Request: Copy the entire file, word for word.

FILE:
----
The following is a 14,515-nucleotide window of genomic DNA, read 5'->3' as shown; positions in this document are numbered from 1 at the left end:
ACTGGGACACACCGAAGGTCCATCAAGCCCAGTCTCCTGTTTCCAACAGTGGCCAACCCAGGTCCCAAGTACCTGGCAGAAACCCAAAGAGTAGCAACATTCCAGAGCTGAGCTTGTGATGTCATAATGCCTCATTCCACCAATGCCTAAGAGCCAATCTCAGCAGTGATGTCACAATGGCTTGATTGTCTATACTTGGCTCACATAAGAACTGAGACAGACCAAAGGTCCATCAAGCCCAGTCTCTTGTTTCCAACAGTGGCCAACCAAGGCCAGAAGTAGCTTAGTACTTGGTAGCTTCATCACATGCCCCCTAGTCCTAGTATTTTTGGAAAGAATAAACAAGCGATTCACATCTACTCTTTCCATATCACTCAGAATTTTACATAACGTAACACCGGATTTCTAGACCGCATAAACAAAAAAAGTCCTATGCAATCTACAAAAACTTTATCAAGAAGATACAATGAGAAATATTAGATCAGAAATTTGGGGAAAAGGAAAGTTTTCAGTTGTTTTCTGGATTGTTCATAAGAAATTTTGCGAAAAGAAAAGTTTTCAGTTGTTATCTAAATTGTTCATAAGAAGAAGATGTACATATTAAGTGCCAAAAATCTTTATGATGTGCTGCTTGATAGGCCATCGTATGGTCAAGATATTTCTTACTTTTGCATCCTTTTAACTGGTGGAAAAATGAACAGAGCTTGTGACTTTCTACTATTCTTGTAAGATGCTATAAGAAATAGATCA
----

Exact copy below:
The following is a 14,515-nucleotide window of genomic DNA, read 5'->3' as shown; positions in this document are numbered from 1 at the left end:
ACTGGGACACACCGAAGGTCCATCAAGCCCAGTCTCCTGTTTCCAACAGTGGCCAACCCAGGTCCCAAGTACCTGGCAGAAACCCAAAGAGTAGCAACATTCCAGAGCTGAGCTTGTGATGTCATAATGCCTCATTCCACCAATGCCTAAGAGCCAATCTCAGCAGTGATGTCACAATGGCTTGATTGTCTATACTTGGCTCACATAAGAACTGAGACAGACCAAAGGTCCATCAAGCCCAGTCTCTTGTTTCCAACAGTGGCCAACCAAGGCCAGAAGTAGCTTAGTACTTGGTAGCTTCATCACATGCCCCCTAGTCCTAGTATTTTTGGAAAGAATAAACAAGCGATTCACATCTACTCTTTCCATATCACTCAGAATTTTACATAACGTAACACCGGATTTCTAGACCGCATAAACAAAAAAAGTCCTATGCAATCTACAAAAACTTTATCAAGAAGATACAATGAGAAATATTAGATCAGAAATTTGGGGAAAAGGAAAGTTTTCAGTTGTTTTCTGGATTGTTCATAAGAAATTTTGCGAAAAGAAAAGTTTTCAGTTGTTATCTAAATTGTTCATAAGAAGAAGATGTACATATTAAGTGCCAAAAATCTTTATGATGTGCTGCTTGATAGGCCATCGTATGGTCAAGATATTTCTTACTTTTGCATCCTTTTAACTGGTGGAAAAATGAACAGAGCTTGTGACTTTCTACTATTCTTGTAAGATGCTATAAGAAATAGATCA